Interest restriction: overview: a short guide
The Corporate Interest Restriction is the UK’s legislation implementing the Organisation for Economic Cooperation and Development best-practice recommendations for limiting base erosion and profit shifting by means of excessive tax deductions for financing costs.
The aim of the rules is to restrict deductions for a group’s net interest and similar financing costs (tax-interest) to an amount which is commensurate with the activities taxed in the UK, taking account how much the group borrows from third parties.
There is a £2 million per annum de minimis limit. This sets a minimum level of net tax-interest expense that may be deducted. It follows that if a group’s net-tax interest expense is less than this amount, no restriction will arise. Beyond this level, deductions will be limited to the group’s net third party interest expense, or a part thereof that is proportionate to their UK-taxable EBITDA.
The rules may restrict groups which borrow in the UK from third parties or intra-group to hold or acquire foreign businesses (which do not form part of the UK tax base), and groups which borrow from their shareholders or other related parties, as in typical private equity structures.
The rules apply mechanically. Most of the information needed is already in tax computations, although certain accounting information may also be needed from the group’s financial statements. There is no avoidance or purpose condition for the rules to apply. They apply after most other tax rules, such as transfer pricing and anti-hybrid rules, but before the loss restriction rules.
The essence of how the rules operate
The rules will operate on a worldwide group basis (based on IFRS consolidation rules) for each period of account of the group’s ultimate parent. This will allow groups to manage any restriction across their UK businesses. Groups can nominate one company to file for the whole group. The default fixed ratio method imposes two main limits on the group’s tax-interest deductions.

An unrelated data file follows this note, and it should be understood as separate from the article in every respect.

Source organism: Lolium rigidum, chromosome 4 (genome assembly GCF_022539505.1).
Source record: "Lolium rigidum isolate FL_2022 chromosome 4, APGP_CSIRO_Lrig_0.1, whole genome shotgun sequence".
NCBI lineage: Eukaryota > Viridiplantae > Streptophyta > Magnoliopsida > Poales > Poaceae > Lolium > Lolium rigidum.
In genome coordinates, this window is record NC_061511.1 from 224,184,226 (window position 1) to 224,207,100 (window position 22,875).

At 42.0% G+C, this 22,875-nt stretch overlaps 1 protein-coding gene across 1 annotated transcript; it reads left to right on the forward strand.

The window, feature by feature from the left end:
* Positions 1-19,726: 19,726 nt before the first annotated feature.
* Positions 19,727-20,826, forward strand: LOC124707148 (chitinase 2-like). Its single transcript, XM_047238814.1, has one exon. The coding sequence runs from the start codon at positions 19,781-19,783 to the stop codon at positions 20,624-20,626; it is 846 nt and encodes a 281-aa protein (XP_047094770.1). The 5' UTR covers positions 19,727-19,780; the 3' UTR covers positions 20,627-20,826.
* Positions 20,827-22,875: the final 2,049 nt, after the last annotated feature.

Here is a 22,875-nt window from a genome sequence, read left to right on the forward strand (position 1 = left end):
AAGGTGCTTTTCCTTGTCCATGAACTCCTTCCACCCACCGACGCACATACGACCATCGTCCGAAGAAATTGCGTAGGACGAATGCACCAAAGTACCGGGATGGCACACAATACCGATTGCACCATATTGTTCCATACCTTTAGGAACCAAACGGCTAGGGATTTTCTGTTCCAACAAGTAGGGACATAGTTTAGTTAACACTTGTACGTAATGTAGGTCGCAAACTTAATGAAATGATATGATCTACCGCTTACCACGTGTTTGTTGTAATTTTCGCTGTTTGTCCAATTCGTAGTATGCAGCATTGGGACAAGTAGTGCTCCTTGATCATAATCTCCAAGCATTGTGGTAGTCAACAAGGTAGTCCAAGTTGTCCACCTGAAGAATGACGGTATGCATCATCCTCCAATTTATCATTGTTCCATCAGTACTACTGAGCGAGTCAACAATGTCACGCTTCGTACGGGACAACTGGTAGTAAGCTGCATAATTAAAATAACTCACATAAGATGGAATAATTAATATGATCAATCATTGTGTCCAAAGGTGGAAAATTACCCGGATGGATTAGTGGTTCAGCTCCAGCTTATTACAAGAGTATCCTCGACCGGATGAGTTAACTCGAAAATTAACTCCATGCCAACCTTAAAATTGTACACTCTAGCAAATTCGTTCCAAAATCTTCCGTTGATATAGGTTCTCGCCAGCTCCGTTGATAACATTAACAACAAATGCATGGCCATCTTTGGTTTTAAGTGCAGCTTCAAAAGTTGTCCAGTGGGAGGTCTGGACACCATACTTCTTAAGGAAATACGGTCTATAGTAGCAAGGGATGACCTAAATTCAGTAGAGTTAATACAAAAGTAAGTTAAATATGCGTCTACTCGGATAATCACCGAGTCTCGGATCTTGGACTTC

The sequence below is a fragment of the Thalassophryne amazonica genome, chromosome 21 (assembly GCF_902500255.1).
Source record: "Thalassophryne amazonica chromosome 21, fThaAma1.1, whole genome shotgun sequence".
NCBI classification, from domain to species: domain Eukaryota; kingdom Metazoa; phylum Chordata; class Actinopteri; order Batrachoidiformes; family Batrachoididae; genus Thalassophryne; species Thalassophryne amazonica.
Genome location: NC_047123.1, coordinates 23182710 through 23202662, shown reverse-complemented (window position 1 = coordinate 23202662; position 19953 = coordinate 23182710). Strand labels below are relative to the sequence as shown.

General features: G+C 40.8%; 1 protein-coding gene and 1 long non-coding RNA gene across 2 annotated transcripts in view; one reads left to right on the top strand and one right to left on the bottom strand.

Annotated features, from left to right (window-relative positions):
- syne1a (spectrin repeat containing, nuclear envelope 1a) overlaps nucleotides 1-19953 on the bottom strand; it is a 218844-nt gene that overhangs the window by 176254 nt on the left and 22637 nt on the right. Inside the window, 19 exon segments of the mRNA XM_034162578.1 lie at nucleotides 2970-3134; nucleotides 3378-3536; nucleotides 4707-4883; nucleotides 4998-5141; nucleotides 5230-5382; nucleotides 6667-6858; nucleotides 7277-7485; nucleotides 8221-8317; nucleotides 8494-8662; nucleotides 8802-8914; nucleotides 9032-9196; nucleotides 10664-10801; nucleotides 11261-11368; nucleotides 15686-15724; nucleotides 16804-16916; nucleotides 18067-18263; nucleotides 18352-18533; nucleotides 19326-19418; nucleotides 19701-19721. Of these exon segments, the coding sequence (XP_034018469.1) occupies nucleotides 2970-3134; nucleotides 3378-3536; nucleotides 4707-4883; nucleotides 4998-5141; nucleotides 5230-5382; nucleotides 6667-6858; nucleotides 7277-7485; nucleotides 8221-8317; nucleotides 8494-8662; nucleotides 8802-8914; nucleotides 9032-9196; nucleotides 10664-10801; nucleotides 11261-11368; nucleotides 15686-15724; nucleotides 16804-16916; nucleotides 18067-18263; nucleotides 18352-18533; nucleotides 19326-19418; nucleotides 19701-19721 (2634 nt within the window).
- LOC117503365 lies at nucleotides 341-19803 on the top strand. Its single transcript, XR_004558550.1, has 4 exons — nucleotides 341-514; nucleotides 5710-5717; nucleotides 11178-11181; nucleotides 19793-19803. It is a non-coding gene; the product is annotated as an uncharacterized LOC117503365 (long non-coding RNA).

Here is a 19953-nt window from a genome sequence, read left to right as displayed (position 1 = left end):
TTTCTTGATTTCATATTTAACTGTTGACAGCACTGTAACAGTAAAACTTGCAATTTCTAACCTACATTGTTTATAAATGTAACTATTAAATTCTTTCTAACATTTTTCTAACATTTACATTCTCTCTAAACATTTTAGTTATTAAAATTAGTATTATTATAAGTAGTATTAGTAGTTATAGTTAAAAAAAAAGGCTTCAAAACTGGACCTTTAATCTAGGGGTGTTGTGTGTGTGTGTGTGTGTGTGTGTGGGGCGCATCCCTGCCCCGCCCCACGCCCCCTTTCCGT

The first is by reference to a fixed ratio of 30% of the taxable earnings before tax-interest, depreciation and amortisation (tax-EBITDA) of group companies in the charge to corporation tax. Tax-EBITDA and tax-interest are measured by reference to amounts taken into account in computing corporation tax.
The second is a debt cap, designed to limit the net tax-interest to a measure of the worldwide group’s net external interest and economically similar, expense.
As an alternative, the group ratio method may be applied, under which the net tax-interest deduction is limited by applying the group ratio to tax-EBITDA. The group ratio is in essence the ratio of group-interest to group EBITDA, both measures based on a group’s consolidated accounts. The group ratio method also incorporates a debt cap, based on the measure of the group’s net interest expense that is used as the denominator in the group ratio.
Groups which provide public infrastructure, including rental property, can elect to use a different approach for some or all of their companies. Instead of applying a limit based on a percentage of earnings, the infrastructure rules restrict deductions where the interest is paid to lenders that are related parties or which have recourse to income or assets other than taxable public infrastructure. In this case no de minimis limit applies.
Interest above the limit is restricted and carried forward indefinitely. It can be reactivated if there is sufficient interest allowance in a subsequent period. Unused interest allowance is carried forward for use in a subsequent period for up to five years.